2. Play to Their Strengths
On that note, if you’ve ever tried to disguise an elephant as a rabbit, you know that it almost never ends well. So, why would you attempt to do that same thing on your project team by forcing your most analytical member to handle all of the creative brainstorming, or that notorious procrastinator to keep a close eye on the project schedule?
You should instead develop an approach and a plan that plays to each of your team member’s individual strengths. Don’t highlight their shortcomings! Use what you learned in the first step to form a strategy that brings out the best from each team member.
“A strength is defined as anything that produces ‘near perfect’ performance consistently and effortlessly in a given activity,” writes Paul O’Keefe, President of Edge Training Systems, in a blog post. “An activity that drains, even if done well, is not a strength.”
The Vast Majority of US Businesses Don’t Focus on Strengths
Why are strengths so important? Data-driven management consulting company, Gallup, claims that it’s much more effective to build strengths than it is to improve weaknesses. They developed the Strengths Orientation Index to put employers to the test and discover how many of them are placing adequate emphasis on employee strengths.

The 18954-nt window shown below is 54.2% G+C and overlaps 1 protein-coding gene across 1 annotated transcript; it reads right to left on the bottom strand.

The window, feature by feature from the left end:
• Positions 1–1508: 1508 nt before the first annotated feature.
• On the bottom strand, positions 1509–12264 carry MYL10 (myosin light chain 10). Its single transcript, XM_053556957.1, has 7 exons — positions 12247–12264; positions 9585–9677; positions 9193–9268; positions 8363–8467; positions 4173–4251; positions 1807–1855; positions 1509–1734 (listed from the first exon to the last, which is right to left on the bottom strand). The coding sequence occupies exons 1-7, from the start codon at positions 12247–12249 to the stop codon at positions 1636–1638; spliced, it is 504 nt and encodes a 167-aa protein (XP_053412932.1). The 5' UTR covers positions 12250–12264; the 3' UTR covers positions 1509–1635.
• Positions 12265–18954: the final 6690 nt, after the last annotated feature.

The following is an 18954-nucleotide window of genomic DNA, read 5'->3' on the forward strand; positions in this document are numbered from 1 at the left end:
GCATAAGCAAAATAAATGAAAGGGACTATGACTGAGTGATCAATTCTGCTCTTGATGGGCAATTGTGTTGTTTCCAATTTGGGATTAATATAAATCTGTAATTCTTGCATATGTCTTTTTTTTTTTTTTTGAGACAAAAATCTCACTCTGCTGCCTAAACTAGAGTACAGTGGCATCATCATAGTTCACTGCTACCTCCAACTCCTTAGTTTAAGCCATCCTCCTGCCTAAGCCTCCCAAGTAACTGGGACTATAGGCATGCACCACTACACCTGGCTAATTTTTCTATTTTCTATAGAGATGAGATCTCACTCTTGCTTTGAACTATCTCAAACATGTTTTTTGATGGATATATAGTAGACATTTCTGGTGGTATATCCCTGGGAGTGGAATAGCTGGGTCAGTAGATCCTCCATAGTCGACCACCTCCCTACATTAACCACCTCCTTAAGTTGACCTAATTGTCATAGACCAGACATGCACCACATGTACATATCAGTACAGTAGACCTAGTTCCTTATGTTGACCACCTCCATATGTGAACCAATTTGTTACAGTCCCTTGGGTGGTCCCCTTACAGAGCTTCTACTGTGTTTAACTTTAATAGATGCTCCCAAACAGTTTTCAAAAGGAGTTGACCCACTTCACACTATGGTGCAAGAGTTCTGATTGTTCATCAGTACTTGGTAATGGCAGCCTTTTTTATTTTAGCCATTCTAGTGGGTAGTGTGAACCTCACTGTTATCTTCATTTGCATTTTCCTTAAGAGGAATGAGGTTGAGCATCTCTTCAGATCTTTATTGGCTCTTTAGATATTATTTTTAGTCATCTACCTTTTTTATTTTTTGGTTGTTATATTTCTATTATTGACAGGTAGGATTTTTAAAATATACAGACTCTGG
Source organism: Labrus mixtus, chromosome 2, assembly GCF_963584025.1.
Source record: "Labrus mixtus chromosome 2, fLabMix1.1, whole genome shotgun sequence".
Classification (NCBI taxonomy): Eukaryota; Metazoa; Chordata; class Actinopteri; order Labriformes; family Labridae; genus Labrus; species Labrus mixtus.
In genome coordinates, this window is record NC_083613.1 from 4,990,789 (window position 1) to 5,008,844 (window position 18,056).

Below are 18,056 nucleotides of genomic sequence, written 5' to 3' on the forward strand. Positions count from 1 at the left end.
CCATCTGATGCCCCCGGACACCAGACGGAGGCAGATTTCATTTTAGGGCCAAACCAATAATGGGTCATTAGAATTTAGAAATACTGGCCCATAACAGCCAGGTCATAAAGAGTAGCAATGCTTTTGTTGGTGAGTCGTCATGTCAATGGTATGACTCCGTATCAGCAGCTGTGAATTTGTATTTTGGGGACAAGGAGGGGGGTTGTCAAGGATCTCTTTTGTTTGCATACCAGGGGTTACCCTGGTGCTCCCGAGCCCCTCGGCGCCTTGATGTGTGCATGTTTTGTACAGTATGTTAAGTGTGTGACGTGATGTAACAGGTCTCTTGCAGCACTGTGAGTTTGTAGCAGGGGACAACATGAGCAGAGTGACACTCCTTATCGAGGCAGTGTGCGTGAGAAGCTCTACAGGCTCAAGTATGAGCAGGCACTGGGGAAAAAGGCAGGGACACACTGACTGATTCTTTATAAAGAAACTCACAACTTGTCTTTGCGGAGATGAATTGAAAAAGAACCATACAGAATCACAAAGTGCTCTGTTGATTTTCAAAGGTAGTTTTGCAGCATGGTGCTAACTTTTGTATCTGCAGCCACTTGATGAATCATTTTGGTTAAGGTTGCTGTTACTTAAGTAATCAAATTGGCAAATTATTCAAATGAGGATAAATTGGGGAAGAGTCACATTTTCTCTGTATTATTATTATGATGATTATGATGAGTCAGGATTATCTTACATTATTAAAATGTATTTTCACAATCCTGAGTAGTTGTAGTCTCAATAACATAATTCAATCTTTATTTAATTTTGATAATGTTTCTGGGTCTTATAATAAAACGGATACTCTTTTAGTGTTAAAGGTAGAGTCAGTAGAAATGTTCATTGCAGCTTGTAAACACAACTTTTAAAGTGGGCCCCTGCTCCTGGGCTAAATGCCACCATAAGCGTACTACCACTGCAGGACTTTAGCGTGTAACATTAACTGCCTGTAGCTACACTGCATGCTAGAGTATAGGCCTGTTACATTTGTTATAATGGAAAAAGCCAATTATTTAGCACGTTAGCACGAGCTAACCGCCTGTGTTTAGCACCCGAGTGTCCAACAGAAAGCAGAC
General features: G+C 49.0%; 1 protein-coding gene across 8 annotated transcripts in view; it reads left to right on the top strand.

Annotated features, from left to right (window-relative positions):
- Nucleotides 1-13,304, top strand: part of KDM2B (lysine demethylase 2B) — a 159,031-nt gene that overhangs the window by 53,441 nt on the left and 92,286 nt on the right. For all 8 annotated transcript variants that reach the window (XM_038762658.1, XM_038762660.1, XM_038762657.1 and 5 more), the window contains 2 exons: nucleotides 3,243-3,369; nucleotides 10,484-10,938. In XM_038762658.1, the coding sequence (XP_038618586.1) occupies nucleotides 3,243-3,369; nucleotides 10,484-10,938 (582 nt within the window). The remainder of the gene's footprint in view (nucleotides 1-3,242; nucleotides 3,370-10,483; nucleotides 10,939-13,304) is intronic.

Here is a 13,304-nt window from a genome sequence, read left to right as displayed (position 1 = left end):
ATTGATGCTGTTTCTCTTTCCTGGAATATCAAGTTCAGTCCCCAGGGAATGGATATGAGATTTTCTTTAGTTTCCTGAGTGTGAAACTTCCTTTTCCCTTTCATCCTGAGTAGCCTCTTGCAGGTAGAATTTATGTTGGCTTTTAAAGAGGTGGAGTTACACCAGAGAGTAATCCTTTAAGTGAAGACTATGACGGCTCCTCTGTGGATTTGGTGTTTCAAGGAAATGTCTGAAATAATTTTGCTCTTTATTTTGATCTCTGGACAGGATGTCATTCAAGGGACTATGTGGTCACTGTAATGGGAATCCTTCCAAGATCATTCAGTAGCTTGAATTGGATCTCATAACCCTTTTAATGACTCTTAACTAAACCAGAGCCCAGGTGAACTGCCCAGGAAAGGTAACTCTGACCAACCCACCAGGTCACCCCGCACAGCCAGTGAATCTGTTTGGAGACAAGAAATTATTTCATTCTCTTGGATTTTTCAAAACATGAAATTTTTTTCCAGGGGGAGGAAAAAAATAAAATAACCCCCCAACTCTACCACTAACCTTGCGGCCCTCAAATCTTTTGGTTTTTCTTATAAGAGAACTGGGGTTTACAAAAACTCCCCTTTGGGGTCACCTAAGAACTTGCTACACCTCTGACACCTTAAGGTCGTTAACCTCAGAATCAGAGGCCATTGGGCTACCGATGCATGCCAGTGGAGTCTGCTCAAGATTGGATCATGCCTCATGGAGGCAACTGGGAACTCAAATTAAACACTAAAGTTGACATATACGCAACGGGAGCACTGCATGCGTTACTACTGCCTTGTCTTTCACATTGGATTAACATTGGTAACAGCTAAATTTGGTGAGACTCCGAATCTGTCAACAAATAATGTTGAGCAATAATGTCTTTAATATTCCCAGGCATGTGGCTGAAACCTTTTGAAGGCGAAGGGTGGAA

The index is made up of four statements that workers are asked to rate their agreement on — from strongly agree to strongly disagree. These are:
Every week, I set goals and expectations based on my strengths.
I can name the strengths of five people I work with.
In the last three months, my supervisor and I have had a meaningful discussion about my strengths.
My organization is committed to building the strengths of each associate.
The results: a measly 3% of participants said that they strongly agreed with all four index items.
“This low level of agreement shows that the vast majority of businesses in the US don’t focus on helping employees use their strengths — and this is a costly oversight,” writer and editor Susan Sorenson writes in the post that accompanies the Gallup research. “When employees feel that their company cares and encourages them to make the most of their strengths, they are more likely to respond with increased discretionary effort, a stronger work ethic, and more enthusiasm and commitment.”
Occasionally, this strengths-based approach to a project might even mean that a certain person will want to stretch outside of his or her normal job duties — and that’s completely fine. After all, if your graphic designer also happens to know someone who’d make the perfect sponsor for that big event you’re planning, why would you want to ignore that valuable asset?
“Once you know how your team members work, you can line them up to your best advantage,” Harrin says. “Projects need all kinds of people to make them work and to best represent the end user groups. Make the most of the skills that you have.”
3. Nurture a Positive Environment
Want a happy, satisfied, and supportive work environment for your team? To cultivate that, you need to make it clear that disrespect will not be tolerated. The moment you start letting irreverence on your team become the norm, you’re setting yourself up for failure, conflict, and a severe drop in productivity and employee engagement.